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Jay Zeamer Jr., 88; pilot won the Medal of Honor in World War II

March 26, 2007|From the Associated Press

Jay Zeamer Jr., a World War II bomber pilot who was awarded the Medal of Honor for fighting off enemy attacks during a photographic mapping mission, died Thursday at a nursing home in Boothbay Harbor, Maine. He was 88.

Zeamer, a major in the Army Air Forces, also earned two Distinguished Flying Crosses, two Silver Stars and two Air Medals for his service in the South Pacific.

He was awarded the nation's highest military honor for his actions on June 16, 1943, after volunteering for the mapping mission over an area near Buka in the Solomon Islands that was well-defended by the Japanese.

While photographing the Buka airdrome, Zeamer's crew spotted about 20 enemy fighters on the field, many of them taking off. But Zeamer continued with the mapping run, even after an enemy attack in which he suffered gunshot wounds in his arms and legs that left one leg broken.

Despite his injuries, he maneuvered the damaged plane so that his gunners could fend off the attack during a 40-minute fight in which at least five enemy planes were destroyed, one by Zeamer and four by his crew.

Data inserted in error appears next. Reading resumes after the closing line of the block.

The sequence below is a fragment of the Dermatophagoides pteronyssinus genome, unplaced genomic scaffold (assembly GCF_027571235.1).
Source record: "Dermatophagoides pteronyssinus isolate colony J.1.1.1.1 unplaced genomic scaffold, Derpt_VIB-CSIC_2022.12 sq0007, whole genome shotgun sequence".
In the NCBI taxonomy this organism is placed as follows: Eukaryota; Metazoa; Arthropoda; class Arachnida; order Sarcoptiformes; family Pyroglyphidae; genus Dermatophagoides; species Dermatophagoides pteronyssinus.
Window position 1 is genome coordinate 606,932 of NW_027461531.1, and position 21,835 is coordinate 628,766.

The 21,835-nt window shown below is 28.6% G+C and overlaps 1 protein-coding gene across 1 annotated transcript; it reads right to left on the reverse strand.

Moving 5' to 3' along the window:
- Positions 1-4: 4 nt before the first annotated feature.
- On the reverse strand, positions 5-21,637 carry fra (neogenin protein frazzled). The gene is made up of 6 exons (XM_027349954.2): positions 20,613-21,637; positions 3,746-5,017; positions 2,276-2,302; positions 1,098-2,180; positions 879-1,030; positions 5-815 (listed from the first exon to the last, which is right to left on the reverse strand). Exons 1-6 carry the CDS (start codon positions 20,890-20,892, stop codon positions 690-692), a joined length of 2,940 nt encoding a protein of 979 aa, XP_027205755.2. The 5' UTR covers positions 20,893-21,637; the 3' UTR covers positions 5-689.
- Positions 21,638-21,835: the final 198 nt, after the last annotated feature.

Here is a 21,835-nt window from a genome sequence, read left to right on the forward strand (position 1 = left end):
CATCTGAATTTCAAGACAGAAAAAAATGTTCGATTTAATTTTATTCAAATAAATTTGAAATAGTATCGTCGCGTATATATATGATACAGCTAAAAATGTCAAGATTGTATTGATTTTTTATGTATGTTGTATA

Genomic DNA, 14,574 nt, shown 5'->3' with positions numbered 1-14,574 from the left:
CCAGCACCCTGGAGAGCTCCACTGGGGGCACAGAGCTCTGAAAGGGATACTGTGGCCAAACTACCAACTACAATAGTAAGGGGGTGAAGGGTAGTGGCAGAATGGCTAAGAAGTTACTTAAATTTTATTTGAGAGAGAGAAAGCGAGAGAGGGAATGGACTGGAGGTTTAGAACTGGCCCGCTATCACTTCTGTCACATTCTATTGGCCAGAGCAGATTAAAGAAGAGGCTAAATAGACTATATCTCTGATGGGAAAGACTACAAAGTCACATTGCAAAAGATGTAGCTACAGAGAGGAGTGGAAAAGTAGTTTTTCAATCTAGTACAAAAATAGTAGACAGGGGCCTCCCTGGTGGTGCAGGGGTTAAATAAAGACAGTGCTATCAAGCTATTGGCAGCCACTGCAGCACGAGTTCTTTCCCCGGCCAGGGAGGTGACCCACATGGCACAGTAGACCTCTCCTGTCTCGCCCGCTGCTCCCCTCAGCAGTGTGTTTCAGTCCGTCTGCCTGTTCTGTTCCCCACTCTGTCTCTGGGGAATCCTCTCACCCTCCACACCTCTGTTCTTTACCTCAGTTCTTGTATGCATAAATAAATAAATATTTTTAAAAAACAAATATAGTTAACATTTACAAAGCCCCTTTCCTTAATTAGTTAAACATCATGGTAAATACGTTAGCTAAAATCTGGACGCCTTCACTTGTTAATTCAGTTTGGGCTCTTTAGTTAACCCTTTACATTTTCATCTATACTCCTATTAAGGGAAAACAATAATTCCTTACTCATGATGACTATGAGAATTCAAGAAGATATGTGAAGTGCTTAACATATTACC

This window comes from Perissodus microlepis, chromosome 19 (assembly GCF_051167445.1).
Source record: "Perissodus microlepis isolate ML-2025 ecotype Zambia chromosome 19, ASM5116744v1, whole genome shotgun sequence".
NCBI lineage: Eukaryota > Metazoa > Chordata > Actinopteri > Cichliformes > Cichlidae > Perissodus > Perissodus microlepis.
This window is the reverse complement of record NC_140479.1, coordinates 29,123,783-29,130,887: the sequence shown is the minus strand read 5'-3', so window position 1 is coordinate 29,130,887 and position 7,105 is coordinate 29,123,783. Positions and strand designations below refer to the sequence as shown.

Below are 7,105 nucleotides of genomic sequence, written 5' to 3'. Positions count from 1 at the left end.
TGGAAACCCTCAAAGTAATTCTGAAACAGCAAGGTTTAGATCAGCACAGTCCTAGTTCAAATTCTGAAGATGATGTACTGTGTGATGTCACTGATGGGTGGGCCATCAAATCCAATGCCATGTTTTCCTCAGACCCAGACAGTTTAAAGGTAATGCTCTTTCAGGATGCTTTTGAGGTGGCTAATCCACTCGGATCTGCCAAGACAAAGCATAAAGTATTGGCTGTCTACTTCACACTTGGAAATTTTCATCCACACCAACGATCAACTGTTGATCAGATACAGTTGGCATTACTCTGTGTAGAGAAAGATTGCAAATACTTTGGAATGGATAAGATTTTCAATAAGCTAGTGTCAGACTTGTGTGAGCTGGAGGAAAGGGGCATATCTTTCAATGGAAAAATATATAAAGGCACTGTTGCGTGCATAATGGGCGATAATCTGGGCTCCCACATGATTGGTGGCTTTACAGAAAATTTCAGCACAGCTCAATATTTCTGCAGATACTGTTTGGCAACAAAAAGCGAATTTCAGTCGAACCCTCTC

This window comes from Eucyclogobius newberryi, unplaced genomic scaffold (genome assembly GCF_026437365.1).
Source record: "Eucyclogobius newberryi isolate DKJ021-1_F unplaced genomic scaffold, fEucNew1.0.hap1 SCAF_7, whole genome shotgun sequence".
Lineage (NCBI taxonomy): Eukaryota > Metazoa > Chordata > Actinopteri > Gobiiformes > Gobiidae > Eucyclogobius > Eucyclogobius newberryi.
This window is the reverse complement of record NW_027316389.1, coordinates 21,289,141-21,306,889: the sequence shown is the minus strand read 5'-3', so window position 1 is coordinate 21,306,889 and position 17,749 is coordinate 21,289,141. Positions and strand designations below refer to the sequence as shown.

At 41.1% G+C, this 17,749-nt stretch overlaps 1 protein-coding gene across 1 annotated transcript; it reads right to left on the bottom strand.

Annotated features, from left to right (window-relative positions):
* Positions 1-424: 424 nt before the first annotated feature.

"Although weak from loss of blood, he refused medical aid until the enemy had broken combat. He then turned over the controls but continued to exercise command, despite lapses into unconsciousness, and directed the flight to a base 580 miles away," according to the citation posted by the Congressional Medal of Honor Society.

He had been listed by the society as one of 36 living Medal of Honor recipients from World War II.

Second Lt. Joseph Sarnoski Jr. of Simpson, Pa., Zeamer's wounded bombardier, shot down two of the planes and kept firing until he collapsed on his guns. He was awarded the Medal of Honor posthumously.

Zeamer's wife, Barbara, said her husband rarely talked about his experience during the war.

"His daughters never knew he'd won the Medal of Honor until they were in junior high school," she said. "I think he didn't feel he deserved it. He was so close to his bombardier, and he felt terrible about his being killed."

A native of Carlisle, Pa., Zeamer grew up in Orange, N.J. He studied at Massachusetts Institute of Technology, earning bachelor's and master's degrees in engineering.

After the war, Zeamer worked at Pratt & Whitney in Hartford, Conn., before moving on to Hughes Aircraft in Los Angeles and then Raytheon Co. in Bedford, Mass. He retired in 1968 to Boothbay Harbor, where he had spent summers as a boy, rowing his homemade boat across the harbor.

In addition to his wife, Zeamer's survivors include their five daughters.

He will be buried at Arlington National Cemetery in Virginia.

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